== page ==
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The aim of this dissertation is to explore public health surveillance from a surveillance studies perspective. The public health system in Ontario, Canada, provides an ideal setting for such exploration, especially because of initiatives that have been undertaken in the wake of the 2003 outbreak of Severe Acute Respiratory Syndrome (SARS). Post-SARS, local public health practice in Ontario has been increasingly overtaken by a system-wide imperative that seeks to transform surveillance through investment in large-scale, information technology (IT). By critiquing the dominant conception of information in social scientific, public health and medical care discourse, and by exploring the increasing integration of large-scale IT into public health surveillance practice, this dissertation considers the uncertain trade-offs involved in the contemporary movement towards large-scale, IT-mediated public health surveillance systems. The theoretical framework that guides this line of inquiry emerges out of a Deleuzian-Latourian tradition in surveillance studies. This framework foregrounds the material assemblages, the network of people, machines, microbes, maladies, organizations, and so on, that make public health surveillance possible. Material assemblages tend to be submerged from view...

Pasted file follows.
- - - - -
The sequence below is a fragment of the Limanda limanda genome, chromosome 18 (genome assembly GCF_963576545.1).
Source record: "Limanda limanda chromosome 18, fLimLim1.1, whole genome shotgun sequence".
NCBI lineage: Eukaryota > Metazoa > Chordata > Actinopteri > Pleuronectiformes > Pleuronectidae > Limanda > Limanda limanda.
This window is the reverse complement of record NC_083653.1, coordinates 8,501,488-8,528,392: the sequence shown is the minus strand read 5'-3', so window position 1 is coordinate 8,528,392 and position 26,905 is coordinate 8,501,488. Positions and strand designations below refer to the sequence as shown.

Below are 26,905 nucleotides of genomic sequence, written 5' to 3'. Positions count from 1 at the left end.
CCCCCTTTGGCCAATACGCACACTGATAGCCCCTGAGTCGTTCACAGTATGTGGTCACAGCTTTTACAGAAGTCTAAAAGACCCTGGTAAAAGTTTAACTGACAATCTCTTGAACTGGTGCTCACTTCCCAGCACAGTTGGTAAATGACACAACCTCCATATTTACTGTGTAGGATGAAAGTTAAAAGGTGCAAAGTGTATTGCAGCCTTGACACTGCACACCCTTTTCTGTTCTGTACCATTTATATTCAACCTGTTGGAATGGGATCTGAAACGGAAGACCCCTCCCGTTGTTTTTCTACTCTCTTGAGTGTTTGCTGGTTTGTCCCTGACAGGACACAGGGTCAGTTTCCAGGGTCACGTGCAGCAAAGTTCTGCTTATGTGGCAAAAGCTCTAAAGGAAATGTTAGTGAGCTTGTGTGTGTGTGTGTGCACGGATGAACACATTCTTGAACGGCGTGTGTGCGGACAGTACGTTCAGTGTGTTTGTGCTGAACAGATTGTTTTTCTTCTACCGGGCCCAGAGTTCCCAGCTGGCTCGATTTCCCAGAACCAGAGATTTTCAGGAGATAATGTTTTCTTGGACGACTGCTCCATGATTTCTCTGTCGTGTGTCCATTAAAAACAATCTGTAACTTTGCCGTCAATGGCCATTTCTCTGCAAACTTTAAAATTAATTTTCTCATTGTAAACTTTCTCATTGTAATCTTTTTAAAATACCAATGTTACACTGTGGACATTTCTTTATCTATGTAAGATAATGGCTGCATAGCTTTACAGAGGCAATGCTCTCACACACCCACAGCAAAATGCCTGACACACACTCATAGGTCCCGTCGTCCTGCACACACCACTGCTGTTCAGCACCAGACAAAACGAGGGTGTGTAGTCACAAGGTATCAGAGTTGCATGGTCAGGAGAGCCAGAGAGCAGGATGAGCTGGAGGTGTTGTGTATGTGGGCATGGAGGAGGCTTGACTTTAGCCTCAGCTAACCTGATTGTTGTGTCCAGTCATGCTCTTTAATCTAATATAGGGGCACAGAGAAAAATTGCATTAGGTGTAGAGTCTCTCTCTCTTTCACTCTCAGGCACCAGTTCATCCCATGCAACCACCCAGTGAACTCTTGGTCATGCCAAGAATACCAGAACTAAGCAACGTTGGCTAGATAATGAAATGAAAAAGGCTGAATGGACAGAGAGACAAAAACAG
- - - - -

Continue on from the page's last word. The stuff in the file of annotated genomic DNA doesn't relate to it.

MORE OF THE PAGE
‣ A Report on Camera Surveillance in Canada : Part One

Surveillance Camera Awareness Network (SCAN)
Fonte: Quens University Publicador: Quens University
Tipo: Relatório Formato: 3007409 bytes; application/pdf